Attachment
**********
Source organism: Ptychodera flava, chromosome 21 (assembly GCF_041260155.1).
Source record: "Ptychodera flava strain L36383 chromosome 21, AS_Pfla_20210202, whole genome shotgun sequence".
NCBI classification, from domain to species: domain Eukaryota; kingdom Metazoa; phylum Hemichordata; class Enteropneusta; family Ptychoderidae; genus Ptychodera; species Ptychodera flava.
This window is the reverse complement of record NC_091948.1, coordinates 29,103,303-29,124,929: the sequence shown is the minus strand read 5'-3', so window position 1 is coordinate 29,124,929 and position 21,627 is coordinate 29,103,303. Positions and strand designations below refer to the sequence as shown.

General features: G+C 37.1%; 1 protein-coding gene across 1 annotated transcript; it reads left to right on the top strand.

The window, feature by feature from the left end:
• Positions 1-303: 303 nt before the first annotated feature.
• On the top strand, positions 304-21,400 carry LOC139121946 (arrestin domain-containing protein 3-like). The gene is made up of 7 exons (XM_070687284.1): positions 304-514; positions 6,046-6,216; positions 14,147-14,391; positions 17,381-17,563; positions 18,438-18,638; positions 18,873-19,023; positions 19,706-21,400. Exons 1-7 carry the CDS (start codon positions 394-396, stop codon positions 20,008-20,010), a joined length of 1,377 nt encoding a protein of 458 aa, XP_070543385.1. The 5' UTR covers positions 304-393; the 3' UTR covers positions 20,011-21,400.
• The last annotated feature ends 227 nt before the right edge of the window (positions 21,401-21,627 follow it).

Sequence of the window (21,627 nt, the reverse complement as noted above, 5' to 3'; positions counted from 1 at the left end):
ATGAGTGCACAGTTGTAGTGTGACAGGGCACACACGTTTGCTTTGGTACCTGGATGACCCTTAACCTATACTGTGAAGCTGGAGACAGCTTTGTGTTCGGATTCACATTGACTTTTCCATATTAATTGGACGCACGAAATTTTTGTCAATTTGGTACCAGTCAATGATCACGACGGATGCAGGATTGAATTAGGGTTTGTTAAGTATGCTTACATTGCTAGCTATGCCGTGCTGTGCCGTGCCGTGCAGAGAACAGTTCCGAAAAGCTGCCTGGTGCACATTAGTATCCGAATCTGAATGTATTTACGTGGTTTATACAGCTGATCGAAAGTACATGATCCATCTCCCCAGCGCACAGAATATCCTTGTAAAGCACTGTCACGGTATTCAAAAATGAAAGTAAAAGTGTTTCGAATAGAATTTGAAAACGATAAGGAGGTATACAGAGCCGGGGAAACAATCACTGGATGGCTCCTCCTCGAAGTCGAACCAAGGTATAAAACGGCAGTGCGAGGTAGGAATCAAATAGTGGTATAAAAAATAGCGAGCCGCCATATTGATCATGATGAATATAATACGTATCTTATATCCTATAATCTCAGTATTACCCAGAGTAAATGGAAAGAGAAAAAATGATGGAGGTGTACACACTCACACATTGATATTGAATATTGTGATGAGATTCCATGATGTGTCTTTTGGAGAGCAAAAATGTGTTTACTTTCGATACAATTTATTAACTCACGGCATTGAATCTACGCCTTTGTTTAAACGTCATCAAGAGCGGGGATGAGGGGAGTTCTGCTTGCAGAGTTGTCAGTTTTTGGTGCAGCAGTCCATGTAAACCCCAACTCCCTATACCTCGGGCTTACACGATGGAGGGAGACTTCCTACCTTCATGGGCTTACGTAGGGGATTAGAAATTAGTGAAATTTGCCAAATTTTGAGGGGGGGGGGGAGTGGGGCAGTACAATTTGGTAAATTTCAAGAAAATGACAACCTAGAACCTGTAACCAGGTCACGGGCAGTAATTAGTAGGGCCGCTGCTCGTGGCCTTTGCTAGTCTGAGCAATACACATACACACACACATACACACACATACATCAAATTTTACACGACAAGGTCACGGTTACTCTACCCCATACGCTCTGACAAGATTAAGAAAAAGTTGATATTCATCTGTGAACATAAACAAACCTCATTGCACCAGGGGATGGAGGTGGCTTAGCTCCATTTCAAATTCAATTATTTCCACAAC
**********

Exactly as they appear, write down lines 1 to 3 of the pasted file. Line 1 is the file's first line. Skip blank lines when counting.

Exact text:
Source organism: Ptychodera flava, chromosome 21 (assembly GCF_041260155.1).
Source record: "Ptychodera flava strain L36383 chromosome 21, AS_Pfla_20210202, whole genome shotgun sequence".
NCBI classification, from domain to species: domain Eukaryota; kingdom Metazoa; phylum Hemichordata; class Enteropneusta; family Ptychoderidae; genus Ptychodera; species Ptychodera flava.